Italian scientific societies, guided by the SItI together with other scientific representations of the mathematical sciences, digital health, social and behavioral sciences, communication and journalism, and marketing should be able to collaborate through memoranda of understanding, consensus documents, and shared guidelines in order to measure and contrast vaccine hesitancy more effectively with respect to the complexity of the problem and the need for an interdisciplinary approach.
In order to tackle vaccine hesitancy, the multidisciplinary team should act by recognizing and implementing the “5C” (confidence, complacency, convenience, communications, and context) model of factors influencing vaccine hesitancy [39].

2.10. Promoting Knowledge from the Behavioral Sciences

Knowledge from the behavioral sciences is useful in identifying good practices to promote drivers of vaccine acceptance, in particular: a favorable context (quality of experience, time spent, costs, personal benefits); social influences (vaccines as a social norm; training of health personnel; presumptive communication; opinion leaders and influencers); and motivation (social benefits of vaccination, economic benefits, family benefits, etc.).
It is therefore necessary to disseminate knowledge on the use of the different behavioral models in different population settings [40].

3. Conclusions

Vaccine hesitancy could compromise the success of vaccination programs. Given its complexity, it is therefore necessary to address the problem of vaccine hesitancy in a broader and crosscutting way through the implementation of evidence-based strategies at various levels, the promotion of the transfer of good practices to every useful context, and the testing of interventions on population samples or specific settings in order to establish the effectiveness of actions that may be transferable to the general population.
In this regard, scientific research in communication has improved a lot in the last few years with respect to investigating new values to find the tools that best meet the final user’s needs [41]. As communication in an emergency will obviously need to be timely and to adapt continuously to quick changes, communication tools should be developed on a fast track based on existing practices that need to be finetuned to the specific heath emergency.
Traditional study designs should remain central to the development of communication strategies and should be coupled with small experiments to be conducted in a short timeframe in different settings. As suggested for the vaccine communication strategy, the development process should be articulated in the following steps: listening to public concerns on vaccines; informing the content of the messages; cyclically monitoring the effectiveness of the campaigns and refining the communication strategies based on feedback and performance; and then measuring and evaluating the outcomes [42].
The present document suggests ten undeferrable strategies that could be implemented at the national and local levels in Italy, and that could be borrowed by other European countries in order to counteract vaccines hesitancy with a systematic and organic approach.

Author Contributions

Conceptualization, C.C., C.R., A.P., and D.F.; methodology, R.R., T.B., A.C., and L.C.; validation, C.R. and R.R.; writing—original draft preparation, C.C., A.C., and L.C.; writing—review and editing, T.B., A.P., and D.F. All authors have read and agreed to the published version of the manuscript.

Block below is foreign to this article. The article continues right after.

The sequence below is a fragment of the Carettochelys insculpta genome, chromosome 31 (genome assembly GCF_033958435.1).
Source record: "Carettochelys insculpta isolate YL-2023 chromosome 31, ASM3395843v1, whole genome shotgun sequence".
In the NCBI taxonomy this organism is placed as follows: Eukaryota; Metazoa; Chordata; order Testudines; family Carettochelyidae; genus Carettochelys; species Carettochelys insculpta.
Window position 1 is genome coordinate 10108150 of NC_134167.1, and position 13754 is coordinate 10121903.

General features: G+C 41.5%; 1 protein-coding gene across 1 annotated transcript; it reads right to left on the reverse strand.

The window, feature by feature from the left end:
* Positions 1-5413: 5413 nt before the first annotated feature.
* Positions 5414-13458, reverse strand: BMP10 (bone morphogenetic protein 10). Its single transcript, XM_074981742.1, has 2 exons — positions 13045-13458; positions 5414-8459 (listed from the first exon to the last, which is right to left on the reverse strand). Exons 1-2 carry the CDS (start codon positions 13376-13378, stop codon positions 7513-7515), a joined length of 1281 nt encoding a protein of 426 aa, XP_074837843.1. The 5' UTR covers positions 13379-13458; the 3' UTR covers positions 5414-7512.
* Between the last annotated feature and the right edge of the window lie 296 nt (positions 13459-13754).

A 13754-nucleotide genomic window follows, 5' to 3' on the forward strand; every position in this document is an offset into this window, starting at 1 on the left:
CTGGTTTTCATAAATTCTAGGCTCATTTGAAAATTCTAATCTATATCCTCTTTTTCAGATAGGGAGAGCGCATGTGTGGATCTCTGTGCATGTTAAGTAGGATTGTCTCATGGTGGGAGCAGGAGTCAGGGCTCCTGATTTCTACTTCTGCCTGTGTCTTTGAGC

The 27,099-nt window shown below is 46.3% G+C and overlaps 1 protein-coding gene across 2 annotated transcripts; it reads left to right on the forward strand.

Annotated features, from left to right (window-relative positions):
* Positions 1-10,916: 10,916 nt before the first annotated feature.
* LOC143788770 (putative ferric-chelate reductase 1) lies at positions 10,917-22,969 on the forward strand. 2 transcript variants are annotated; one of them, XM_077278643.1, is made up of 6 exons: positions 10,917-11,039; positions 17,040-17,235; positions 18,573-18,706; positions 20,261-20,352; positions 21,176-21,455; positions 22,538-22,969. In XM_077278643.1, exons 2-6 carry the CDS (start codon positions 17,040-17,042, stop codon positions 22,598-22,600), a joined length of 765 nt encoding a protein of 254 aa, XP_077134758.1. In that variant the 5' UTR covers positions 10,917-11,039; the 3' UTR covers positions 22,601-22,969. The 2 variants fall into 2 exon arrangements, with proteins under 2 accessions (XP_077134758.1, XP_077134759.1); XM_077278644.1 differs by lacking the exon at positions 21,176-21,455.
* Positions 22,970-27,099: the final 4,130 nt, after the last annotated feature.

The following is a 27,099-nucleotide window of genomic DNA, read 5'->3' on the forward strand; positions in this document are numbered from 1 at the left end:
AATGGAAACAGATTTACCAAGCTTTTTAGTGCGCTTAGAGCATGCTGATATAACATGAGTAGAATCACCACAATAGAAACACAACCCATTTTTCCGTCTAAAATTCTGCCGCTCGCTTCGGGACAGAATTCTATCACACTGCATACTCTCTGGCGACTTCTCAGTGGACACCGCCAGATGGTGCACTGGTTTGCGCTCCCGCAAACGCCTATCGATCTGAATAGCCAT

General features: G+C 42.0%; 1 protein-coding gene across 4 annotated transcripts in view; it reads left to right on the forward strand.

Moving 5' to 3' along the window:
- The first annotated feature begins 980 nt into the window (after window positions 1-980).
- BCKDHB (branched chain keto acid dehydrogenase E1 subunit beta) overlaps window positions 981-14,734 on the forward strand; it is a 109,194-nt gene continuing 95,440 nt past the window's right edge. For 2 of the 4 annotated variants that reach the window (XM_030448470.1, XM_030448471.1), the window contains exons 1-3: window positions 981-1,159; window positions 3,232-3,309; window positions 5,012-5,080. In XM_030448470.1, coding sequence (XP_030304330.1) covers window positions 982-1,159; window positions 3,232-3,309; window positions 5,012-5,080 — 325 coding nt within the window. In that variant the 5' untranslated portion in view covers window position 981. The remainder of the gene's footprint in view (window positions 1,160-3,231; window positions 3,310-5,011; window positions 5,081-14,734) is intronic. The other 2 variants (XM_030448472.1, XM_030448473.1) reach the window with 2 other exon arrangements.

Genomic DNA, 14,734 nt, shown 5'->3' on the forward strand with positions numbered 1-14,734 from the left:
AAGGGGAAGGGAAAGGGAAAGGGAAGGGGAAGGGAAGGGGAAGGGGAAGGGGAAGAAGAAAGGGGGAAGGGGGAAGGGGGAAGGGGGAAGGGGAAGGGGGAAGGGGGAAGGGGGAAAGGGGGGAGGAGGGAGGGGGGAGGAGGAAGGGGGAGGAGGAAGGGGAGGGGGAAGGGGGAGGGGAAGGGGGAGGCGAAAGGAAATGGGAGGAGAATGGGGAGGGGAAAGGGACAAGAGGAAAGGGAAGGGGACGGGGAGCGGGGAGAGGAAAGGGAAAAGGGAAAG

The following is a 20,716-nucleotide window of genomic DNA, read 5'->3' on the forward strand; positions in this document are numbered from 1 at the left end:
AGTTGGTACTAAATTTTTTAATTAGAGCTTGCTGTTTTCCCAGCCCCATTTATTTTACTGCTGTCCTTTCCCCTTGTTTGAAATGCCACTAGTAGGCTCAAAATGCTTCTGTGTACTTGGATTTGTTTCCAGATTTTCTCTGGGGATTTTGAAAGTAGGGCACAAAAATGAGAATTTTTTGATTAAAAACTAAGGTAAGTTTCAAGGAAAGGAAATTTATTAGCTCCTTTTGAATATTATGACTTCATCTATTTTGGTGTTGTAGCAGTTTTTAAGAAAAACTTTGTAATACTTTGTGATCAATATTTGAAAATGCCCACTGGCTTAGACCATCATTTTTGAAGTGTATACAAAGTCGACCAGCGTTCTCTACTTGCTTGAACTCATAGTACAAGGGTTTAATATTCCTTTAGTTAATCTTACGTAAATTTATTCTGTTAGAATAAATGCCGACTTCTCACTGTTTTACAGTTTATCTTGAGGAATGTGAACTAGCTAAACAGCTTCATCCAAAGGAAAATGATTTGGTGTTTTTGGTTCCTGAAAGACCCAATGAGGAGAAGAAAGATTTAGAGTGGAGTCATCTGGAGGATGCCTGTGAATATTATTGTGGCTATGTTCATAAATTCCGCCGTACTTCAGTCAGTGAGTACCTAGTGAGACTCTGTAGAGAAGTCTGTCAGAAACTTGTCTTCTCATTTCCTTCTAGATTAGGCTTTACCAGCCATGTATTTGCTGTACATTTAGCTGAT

Not conditioning economic support for the Communication in Public Health Working Group given by the Italian Society of Hygiene, Preventive Medicine and Public Health (S.It.I.) for the period 2019–2022.

Institutional Review Board Statement

The present commentary does not require any institutional review board statement.

Informed Consent Statement

Not applicable.

Data Availability Statement

The study did not report any data.


The authors are fully indebted to all the participants of the collaborative working groups of the Italian Society of Hygiene, Preventive Medicine. and Public Health (S.It.I.), who supported the revision of the Italian version of the decalogue (Leadership in Public Health WG: Carlo Favaretti, Maria Rosaria Gualano, Paolo Parente, Vincenzo Restivo, Vittorio Selle, Andrea Siddu, Andrea Silenzi, Cecilia Trucchi; Vaccines and Immunization Policy WG: Giovanni Gabutti, Vincenzo Baldo, Paolo Bonanni, Paolo Castiglia, Nicolò Casuccio, Michele Conversano, Antonietta Spadea; Post-graduate Medical Public Health Communication and Health Education WG: Giacomo Vigezzi, Roberto Croci, Giovanna Failla, Francesco Mondera, Dario Olobardi; External Expert of the S.It.I.: Antonio Ferro, Enrico Di Rosa, Teresa Gavaruzzi, Tea Burmaz).

Conflicts of Interest

The authors declare no conflict of interest.


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Costantino, C.; Rizzo, C.; Rosselli, R.; Battista, T.; Conforto, A.; Cimino, L.; Poscia, A.; Fiacchini, D. Ten Actions to Counteract Vaccine Hesitancy Suggested by the Italian Society of Hygiene, Preventive Medicine, and Public Health. Vaccines 2022, 10, 1030.

AMA Style

Costantino C, Rizzo C, Rosselli R, Battista T, Conforto A, Cimino L, Poscia A, Fiacchini D. Ten Actions to Counteract Vaccine Hesitancy Suggested by the Italian Society of Hygiene, Preventive Medicine, and Public Health. Vaccines. 2022; 10(7):1030.

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Costantino, Claudio, Caterina Rizzo, Roberto Rosselli, Tatiana Battista, Arianna Conforto, Livia Cimino, Andrea Poscia, and Daniel Fiacchini. 2022. "Ten Actions to Counteract Vaccine Hesitancy Suggested by the Italian Society of Hygiene, Preventive Medicine, and Public Health" Vaccines 10, no. 7: 1030.